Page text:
UMD Has Senior Day And ‘Homecoming’ Saturday

COLLEGE PARK, Md. -- Maryland takes on Rutgers Nov. 29 at Byrd Stadium in a 3:30 p.m. bout. It is the regular season finale for both squads, and senior day for the Terps.

COLLEGE PARK, Md. -- Senior cornerback Jeremiah Johnson has seen glimpses of it on the game film he has already studied this week. There’s a little bit of something familiar in what visiting Rutgers is bringing to the Nov. 29 Senior Day game at Capital One Field at Byrd Stadium.

“My freshman year I was so wet behind the ears, and I don’t remember as much because I definitely didn’t watch as much film,” said Johnson. “I remember certain things, though, like route concepts.”

More like Ralph concepts. Nov. 29 at 3:30, as 22 seniors bid farewell to their Byrd nest, the coach who recruited most of them, Ralph Friedgen, is back in town as the offensive coordinator for the Scarlet Knights (6-5, 2-5) in their first Big Ten Conference meeting with Big Ten fellow fledging Maryland.

“It means the world for (Friedgen) to be here, especially it being senior day,” said sixth-year quarterback C.J. Brown, who got in a couple of years under Friedgen. “Obviously he was the reason I came to this school and for him to see me through, this being my last home game, is kind of ironic.”

Brown was among a handful of seniors available to the media Nov. 25 at Randy Edsall’s press conference, who said they had maintained at least some level of contact with the former Terrapin top guy, whether it was just gang-holiday texts or a congratulatory note here and there.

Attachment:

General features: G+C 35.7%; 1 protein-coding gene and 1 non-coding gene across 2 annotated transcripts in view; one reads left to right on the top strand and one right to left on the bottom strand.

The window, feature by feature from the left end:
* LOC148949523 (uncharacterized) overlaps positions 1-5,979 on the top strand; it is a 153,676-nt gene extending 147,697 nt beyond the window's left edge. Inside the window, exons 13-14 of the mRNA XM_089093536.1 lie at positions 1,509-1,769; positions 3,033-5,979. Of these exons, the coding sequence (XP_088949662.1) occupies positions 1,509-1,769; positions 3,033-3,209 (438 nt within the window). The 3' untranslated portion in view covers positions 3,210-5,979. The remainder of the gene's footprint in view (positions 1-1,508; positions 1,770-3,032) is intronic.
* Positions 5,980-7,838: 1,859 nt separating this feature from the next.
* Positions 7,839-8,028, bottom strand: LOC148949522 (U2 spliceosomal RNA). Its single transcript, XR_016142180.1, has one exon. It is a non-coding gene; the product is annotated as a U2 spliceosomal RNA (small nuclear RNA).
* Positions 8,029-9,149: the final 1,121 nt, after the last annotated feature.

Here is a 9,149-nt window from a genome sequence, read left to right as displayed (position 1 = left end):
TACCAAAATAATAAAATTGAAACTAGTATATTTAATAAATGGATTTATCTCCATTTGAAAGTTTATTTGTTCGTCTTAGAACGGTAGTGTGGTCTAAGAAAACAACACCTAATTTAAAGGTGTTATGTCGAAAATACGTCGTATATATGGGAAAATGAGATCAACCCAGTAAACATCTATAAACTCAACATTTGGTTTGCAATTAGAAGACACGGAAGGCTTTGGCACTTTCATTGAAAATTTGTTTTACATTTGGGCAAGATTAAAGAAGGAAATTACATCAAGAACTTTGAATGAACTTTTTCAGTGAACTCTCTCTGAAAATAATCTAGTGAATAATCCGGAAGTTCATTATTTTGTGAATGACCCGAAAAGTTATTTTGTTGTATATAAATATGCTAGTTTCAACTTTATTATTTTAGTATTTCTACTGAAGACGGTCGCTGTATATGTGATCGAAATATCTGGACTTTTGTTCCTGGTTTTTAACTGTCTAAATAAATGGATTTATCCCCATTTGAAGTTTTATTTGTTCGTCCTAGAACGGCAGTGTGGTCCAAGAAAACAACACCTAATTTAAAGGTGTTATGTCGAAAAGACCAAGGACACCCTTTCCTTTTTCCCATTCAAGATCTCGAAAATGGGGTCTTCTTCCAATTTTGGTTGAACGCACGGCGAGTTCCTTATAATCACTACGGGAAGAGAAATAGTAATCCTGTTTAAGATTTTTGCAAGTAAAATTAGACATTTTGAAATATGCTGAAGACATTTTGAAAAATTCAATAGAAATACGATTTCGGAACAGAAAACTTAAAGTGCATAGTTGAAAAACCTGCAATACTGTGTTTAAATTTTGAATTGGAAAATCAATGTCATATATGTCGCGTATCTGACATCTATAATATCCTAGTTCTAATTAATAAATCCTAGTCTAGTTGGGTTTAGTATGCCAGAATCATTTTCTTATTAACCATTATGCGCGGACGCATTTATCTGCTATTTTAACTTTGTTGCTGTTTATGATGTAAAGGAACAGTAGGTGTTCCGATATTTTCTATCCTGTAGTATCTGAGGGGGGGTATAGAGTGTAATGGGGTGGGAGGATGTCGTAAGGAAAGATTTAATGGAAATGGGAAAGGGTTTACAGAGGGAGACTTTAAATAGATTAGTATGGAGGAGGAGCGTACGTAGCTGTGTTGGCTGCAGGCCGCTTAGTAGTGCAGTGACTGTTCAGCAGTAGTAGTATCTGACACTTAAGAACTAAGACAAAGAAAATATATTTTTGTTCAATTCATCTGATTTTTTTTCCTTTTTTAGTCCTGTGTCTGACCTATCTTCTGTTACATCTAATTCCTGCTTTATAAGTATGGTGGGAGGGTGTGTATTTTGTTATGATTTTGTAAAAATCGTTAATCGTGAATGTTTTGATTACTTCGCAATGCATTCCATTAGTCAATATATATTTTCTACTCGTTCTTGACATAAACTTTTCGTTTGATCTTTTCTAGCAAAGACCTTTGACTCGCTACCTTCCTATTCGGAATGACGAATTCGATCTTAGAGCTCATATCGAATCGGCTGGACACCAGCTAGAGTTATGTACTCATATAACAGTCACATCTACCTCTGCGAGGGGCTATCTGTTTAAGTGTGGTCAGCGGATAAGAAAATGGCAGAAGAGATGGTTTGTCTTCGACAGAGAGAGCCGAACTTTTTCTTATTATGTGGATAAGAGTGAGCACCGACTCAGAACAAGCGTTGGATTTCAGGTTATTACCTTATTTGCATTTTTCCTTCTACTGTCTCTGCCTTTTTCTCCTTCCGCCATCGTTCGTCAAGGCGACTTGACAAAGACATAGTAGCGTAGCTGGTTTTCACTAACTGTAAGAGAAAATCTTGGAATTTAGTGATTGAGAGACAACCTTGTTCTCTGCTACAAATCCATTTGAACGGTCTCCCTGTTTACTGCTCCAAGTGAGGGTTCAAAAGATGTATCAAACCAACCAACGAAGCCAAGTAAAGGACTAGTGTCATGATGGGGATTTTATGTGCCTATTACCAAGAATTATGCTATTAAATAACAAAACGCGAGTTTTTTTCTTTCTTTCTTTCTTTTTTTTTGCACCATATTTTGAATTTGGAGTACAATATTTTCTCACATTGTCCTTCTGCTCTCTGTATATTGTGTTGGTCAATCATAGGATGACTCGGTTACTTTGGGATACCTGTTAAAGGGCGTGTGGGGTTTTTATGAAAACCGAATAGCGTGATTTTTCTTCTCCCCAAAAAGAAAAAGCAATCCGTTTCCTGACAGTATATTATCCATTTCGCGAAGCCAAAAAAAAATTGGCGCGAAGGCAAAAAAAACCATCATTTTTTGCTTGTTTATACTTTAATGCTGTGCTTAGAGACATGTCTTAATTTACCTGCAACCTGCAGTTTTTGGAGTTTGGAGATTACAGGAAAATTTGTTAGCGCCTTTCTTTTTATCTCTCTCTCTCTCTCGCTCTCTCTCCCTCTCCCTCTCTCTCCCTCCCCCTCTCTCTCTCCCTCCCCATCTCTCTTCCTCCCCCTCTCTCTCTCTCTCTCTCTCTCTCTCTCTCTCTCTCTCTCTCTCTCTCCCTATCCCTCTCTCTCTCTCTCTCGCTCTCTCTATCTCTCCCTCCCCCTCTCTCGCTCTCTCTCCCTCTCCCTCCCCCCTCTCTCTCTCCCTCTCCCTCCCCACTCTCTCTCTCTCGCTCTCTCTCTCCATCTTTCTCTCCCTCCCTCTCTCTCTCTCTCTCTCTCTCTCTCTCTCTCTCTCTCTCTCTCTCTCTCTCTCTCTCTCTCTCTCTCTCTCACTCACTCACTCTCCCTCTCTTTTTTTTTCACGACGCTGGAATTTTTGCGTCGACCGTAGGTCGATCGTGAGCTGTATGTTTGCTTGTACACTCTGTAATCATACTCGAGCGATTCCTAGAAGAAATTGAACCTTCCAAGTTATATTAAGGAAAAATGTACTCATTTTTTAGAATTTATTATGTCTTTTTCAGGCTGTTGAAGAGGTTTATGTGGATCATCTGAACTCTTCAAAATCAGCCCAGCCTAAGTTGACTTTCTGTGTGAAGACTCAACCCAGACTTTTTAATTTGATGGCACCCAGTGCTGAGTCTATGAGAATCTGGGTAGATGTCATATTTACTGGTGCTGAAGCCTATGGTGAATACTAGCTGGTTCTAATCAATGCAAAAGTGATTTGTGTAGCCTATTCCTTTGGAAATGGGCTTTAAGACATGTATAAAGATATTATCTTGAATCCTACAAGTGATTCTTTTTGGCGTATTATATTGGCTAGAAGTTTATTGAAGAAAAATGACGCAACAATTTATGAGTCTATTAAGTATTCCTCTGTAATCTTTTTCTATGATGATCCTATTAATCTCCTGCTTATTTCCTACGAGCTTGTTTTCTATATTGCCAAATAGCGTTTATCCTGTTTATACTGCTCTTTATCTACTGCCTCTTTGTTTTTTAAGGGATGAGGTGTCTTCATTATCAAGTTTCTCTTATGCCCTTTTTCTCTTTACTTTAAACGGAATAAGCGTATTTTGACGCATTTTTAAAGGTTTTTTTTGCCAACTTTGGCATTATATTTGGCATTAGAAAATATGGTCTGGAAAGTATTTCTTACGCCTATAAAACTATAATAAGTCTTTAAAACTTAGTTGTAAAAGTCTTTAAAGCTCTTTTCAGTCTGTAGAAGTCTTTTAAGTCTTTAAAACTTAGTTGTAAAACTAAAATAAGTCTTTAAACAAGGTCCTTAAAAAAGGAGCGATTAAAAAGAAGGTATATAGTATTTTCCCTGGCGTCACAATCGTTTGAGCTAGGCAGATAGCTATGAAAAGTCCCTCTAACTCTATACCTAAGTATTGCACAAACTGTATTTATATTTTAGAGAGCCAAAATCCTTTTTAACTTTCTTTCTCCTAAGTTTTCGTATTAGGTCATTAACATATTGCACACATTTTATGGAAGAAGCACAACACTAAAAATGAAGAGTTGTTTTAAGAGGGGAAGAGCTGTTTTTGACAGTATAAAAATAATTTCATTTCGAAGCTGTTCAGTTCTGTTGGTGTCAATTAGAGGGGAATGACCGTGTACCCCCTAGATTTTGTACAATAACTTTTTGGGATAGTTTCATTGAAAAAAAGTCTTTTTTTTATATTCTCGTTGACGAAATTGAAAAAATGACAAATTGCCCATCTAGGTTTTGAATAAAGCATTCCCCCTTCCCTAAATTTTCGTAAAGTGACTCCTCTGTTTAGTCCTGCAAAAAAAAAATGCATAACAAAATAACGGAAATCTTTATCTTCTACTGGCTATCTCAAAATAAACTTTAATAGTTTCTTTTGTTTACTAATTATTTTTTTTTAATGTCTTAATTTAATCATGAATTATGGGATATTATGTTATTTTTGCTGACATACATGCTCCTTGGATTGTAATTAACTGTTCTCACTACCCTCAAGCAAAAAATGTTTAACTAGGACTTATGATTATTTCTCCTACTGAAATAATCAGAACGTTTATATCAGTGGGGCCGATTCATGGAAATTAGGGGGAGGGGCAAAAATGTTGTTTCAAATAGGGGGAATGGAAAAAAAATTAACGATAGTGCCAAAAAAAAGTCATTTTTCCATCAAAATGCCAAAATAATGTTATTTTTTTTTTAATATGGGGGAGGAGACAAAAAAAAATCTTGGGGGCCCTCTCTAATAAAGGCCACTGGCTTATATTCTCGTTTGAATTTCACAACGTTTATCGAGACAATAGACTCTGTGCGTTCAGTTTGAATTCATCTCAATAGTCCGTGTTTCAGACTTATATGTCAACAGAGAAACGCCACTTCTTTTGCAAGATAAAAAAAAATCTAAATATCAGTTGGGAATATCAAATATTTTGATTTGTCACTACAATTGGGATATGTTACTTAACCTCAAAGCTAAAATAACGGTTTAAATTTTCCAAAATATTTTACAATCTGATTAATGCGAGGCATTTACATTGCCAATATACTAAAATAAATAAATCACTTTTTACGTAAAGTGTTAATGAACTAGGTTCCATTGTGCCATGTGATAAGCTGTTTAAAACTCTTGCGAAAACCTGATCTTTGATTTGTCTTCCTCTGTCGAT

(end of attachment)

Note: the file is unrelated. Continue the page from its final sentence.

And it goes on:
Johnson, who was personally recruited by current Penn State coach James Franklin, said the emotions would be similar to when the Terrapins went against the Nittany Lions, only now there’s the added emotion of one final game in Byrd for the seniors.

“It’s going to be fun, good to see him back at Byrd, and at the same time trying to beat him, just like he’s going to be trying to beat us,” said Johnson. “Coach Friedgen is a proud guy and he’s going to have the team ready to come in here. We have to spoil that.”

The Terrapins (7-4, 4-3) have been something of a spoiler all year, disproving naysayers who said the former ACC program couldn’t weather the Big Ten gauntlet. But here the Terps are, already bowl eligible, winners of conference road games at Indiana, Penn State and most recently, Nov. 22 in ‘The Big House,’ with a 23-16 triumph over a Michigan team that had to win that contest to reach a bowl.

“That’s one thing we really wanted to do this year, was prove a lot of people wrong,” said senior nose tackle Darius Kilgo. “We wanted to prove that we were a program that could come into this conference and win.”

Kilgo looks back on his four seasons, the last three as a starter, and is proud of what he and his classmates have accomplished. “We’re guys that have stuck together through thick and thin, and for the most part, it has really paid off for us. I’ve enjoyed the guys I came in with and the best way to finish it off is with a win [Nov. 29].”

Kilgo was recruited by Friedgen’s staff, too, but he said Maryland was always his top choice no matter who was coaching. No doubt, Kilgo and that senior-laden front seven will have a lot to say in how matters evolve Nov. 29 after kickoff. The entire front three – Kilgo in the middle, flanked by all-time Maryland sack-leader Andre Monroe and steady Keith Bowers, coming off one of his best games – will be a key in containing Friedgen’s offense (under head coach Kyle Flood).

Ditto the starting linebackers, the senior quartet of Cole Farrand and L.A. Goree in the middle, and Yannik Cudjoe-Virgil and Matt Robinson on the outside.